Portal hypertension correlates with splenic stiffness as measured with MR elastography.

Publication Type:

Journal Article

Source:

Journal of magnetic resonance imaging : JMRI, Volume 34, Issue 1, p.79-87 (2011)

Keywords:

Animalsdigestive disease, digestive deseases Cholestasisdigestive disease, digestive deseases Disease Models, Animaldigestive disease, digestive deseases Dogsdigestive disease, digestive deseases Elasticity Imaging Techniquesdigestive disease, digestive deseases Fibrosisdigestive disease, digestive deseases Humansdigestive disease, digestive deseases Hypertension, Portaldigestive disease, digestive deseases Liverdigestive disease, digestive deseases Magnetic Resonance Imagingdigestive disease, digestive deseases Pressuredigestive disease, digestive deseases Regression Analysisdigestive disease, digestive deseases Spleendigestive disease, digestive deseases Time Factors

Abstract:

PURPOSE: To investigate the correlation between MR elastography (MRE) assessed spleen stiffness and direct portal vein pressure gradient (D-HVPG) measurements in a large animal model of portal hypertension.

MATERIALS AND METHODS: Cholestatic liver disease was established in adult canines by common bile duct ligation. A spin echo based echo planar imaging (EPI) MRE sequence was used to acquire three-dimensional/three axis (3D/3-axis) abdominal MRE data at baseline, 4 weeks, and 8 weeks. Liver biopsies, blood samples, and D-HVPG measurements were obtained simultaneously.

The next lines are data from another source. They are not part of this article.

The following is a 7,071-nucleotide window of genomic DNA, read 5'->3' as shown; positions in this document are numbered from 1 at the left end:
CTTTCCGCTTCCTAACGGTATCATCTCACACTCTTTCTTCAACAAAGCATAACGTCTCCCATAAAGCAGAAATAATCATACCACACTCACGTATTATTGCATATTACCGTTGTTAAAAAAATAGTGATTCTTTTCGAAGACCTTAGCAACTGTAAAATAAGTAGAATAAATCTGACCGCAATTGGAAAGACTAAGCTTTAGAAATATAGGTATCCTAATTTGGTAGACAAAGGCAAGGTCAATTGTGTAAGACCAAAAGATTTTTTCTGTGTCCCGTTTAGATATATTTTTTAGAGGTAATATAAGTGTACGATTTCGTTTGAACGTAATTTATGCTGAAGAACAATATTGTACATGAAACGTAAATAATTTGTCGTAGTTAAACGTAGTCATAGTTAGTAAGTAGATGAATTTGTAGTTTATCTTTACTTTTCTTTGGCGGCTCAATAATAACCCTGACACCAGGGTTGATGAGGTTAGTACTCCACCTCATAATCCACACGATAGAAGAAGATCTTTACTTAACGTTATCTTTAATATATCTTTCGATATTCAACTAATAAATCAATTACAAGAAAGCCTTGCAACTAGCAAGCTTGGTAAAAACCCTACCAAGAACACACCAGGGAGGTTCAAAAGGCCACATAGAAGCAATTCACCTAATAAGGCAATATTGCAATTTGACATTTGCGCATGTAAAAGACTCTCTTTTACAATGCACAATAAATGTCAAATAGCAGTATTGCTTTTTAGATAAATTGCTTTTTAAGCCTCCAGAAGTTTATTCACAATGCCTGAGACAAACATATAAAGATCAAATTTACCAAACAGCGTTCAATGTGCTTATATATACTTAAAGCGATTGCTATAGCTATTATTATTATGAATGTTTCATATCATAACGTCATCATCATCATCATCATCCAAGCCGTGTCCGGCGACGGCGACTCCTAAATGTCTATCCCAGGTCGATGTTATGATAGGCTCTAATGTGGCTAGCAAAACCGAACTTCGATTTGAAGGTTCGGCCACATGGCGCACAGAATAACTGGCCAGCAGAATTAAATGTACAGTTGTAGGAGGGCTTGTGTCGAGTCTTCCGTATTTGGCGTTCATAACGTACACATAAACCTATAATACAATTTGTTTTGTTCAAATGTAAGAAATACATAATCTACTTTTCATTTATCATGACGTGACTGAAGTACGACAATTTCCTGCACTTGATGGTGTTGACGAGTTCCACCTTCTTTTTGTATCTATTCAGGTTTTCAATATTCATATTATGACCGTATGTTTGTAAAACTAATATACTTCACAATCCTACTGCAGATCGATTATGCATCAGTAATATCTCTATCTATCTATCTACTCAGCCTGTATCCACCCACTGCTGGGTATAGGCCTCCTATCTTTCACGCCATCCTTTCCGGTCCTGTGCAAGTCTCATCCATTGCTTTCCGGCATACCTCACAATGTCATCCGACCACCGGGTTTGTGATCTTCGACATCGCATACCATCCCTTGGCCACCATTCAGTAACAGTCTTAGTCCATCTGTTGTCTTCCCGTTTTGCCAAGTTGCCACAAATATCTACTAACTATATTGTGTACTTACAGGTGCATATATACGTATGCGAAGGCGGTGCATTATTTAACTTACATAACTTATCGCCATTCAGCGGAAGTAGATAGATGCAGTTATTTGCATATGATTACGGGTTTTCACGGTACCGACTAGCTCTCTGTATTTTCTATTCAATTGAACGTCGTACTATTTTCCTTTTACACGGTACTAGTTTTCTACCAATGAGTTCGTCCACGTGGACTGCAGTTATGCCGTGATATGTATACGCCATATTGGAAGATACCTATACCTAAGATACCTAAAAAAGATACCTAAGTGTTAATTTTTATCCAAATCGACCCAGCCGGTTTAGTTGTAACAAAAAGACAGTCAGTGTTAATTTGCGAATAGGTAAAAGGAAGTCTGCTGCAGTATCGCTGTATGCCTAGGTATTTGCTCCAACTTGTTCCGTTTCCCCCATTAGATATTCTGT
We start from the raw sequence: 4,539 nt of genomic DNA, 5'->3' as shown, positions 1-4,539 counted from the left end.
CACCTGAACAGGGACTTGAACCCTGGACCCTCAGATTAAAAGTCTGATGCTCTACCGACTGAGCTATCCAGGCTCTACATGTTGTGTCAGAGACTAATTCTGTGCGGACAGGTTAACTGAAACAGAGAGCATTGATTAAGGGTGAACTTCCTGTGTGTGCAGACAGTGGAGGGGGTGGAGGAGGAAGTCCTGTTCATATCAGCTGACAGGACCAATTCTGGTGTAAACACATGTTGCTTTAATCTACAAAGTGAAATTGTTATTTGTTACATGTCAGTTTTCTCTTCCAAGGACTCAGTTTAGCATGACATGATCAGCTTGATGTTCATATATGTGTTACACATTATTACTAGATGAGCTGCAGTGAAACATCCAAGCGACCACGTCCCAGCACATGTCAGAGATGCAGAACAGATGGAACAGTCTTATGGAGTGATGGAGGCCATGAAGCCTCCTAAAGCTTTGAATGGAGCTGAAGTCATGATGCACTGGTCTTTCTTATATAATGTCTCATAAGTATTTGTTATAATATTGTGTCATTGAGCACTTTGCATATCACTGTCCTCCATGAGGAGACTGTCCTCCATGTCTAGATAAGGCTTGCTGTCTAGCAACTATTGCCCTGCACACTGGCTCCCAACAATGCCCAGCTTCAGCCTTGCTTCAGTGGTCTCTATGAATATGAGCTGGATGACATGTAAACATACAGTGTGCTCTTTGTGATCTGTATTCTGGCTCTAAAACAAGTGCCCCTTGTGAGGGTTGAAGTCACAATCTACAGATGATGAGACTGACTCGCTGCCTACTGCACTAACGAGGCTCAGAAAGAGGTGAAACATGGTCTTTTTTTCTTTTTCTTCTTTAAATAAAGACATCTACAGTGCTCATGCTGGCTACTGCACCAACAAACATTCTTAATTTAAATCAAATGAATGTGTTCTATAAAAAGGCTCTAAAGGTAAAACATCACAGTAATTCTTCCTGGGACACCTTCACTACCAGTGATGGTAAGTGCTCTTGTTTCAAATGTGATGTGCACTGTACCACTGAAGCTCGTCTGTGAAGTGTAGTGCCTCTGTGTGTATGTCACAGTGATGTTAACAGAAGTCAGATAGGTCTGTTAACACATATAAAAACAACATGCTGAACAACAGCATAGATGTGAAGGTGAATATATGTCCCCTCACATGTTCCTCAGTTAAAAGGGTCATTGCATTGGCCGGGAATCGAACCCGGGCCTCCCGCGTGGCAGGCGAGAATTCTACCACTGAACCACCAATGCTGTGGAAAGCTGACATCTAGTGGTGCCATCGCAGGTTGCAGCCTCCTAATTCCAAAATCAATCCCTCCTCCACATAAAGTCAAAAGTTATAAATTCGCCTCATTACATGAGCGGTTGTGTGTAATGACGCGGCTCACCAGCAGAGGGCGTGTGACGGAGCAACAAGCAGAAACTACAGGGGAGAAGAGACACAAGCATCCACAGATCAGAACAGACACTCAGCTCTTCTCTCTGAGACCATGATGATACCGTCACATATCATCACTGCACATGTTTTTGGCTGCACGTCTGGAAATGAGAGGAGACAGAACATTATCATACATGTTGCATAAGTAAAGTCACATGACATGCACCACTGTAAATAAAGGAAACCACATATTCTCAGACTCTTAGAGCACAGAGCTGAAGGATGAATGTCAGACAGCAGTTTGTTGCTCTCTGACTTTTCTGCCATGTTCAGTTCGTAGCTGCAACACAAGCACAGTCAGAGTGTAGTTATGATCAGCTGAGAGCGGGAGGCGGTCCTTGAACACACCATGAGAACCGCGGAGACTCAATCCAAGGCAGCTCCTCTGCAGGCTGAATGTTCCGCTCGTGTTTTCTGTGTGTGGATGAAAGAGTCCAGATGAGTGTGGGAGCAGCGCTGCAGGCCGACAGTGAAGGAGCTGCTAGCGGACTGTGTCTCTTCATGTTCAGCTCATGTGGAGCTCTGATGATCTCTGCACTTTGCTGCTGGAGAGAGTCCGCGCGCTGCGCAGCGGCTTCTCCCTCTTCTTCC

RESULTS: Animals developed portal hypertension (D-HVPG: 11.0 ± 5.1 mmHg) with only F1 fibrosis after 4 weeks. F3 fibrosis was confirmed after 8 weeks despite no further rise in portal hypertension (D-HVPG: 11.3 ± 3.2 mmHg). Mean stiffnesses of the spleen increased over two-fold from baseline (1.72 ± 0.33 kPa) to 4 weeks (3.54 ± 0.31 kPa), and stabilized at 8 weeks (3.38 ± 0.06 kPa) in a pattern consistent with changes in portal pressure. A positive correlation was observed between spleen stiffness and D-HVPG (r(2) = 0.86; P < 0.01).

CONCLUSION: These findings indicate a temporal relationship between portal hypertension and the development of liver fibrosis in a large animal model of cholestatic liver disease. The observed direct correlation between spleen stiffness and D-HVPG suggest a noninvasive MRE approach to diagnose and screen for portal hypertension.